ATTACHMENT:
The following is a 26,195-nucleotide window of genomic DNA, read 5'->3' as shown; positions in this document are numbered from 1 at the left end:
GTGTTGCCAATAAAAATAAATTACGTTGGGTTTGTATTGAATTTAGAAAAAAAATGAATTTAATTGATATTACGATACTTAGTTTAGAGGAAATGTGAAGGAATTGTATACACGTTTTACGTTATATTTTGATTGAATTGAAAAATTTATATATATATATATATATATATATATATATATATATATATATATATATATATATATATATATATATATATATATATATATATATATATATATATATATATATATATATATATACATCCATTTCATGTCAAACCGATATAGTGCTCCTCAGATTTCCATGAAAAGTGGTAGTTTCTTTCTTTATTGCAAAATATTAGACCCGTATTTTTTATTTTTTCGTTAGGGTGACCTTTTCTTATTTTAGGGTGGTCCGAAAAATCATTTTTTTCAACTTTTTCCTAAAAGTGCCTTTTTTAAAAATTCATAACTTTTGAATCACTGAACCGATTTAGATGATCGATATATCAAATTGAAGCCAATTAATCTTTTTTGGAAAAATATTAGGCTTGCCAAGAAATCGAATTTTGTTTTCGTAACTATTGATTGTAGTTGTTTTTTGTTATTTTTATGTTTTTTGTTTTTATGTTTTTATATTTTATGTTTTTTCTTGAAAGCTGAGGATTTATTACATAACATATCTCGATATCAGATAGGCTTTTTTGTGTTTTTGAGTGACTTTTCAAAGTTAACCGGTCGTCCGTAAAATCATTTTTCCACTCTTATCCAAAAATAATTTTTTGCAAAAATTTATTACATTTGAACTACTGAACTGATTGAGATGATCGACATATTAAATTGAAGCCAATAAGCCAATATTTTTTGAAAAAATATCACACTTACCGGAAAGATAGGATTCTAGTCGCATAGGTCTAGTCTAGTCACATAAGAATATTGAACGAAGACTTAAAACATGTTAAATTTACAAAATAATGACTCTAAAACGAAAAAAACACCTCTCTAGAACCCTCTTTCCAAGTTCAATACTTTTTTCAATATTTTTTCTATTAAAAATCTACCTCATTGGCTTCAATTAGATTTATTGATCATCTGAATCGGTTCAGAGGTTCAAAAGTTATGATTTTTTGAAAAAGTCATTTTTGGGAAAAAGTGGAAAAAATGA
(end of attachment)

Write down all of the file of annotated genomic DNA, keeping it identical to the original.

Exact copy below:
The following is a 26,195-nucleotide window of genomic DNA, read 5'->3' as shown; positions in this document are numbered from 1 at the left end:
GTGTTGCCAATAAAAATAAATTACGTTGGGTTTGTATTGAATTTAGAAAAAAAATGAATTTAATTGATATTACGATACTTAGTTTAGAGGAAATGTGAAGGAATTGTATACACGTTTTACGTTATATTTTGATTGAATTGAAAAATTTATATATATATATATATATATATATATATATATATATATATATATATATATATATATATATATATATATATATATATATATATATATATATATATATATATATATATATATATACATCCATTTCATGTCAAACCGATATAGTGCTCCTCAGATTTCCATGAAAAGTGGTAGTTTCTTTCTTTATTGCAAAATATTAGACCCGTATTTTTTATTTTTTCGTTAGGGTGACCTTTTCTTATTTTAGGGTGGTCCGAAAAATCATTTTTTTCAACTTTTTCCTAAAAGTGCCTTTTTTAAAAATTCATAACTTTTGAATCACTGAACCGATTTAGATGATCGATATATCAAATTGAAGCCAATTAATCTTTTTTGGAAAAATATTAGGCTTGCCAAGAAATCGAATTTTGTTTTCGTAACTATTGATTGTAGTTGTTTTTTGTTATTTTTATGTTTTTTGTTTTTATGTTTTTATATTTTATGTTTTTTCTTGAAAGCTGAGGATTTATTACATAACATATCTCGATATCAGATAGGCTTTTTTGTGTTTTTGAGTGACTTTTCAAAGTTAACCGGTCGTCCGTAAAATCATTTTTCCACTCTTATCCAAAAATAATTTTTTGCAAAAATTTATTACATTTGAACTACTGAACTGATTGAGATGATCGACATATTAAATTGAAGCCAATAAGCCAATATTTTTTGAAAAAATATCACACTTACCGGAAAGATAGGATTCTAGTCGCATAGGTCTAGTCTAGTCACATAAGAATATTGAACGAAGACTTAAAACATGTTAAATTTACAAAATAATGACTCTAAAACGAAAAAAACACCTCTCTAGAACCCTCTTTCCAAGTTCAATACTTTTTTCAATATTTTTTCTATTAAAAATCTACCTCATTGGCTTCAATTAGATTTATTGATCATCTGAATCGGTTCAGAGGTTCAAAAGTTATGATTTTTTGAAAAAGTCATTTTTGGGAAAAAGTGGAAAAAATGA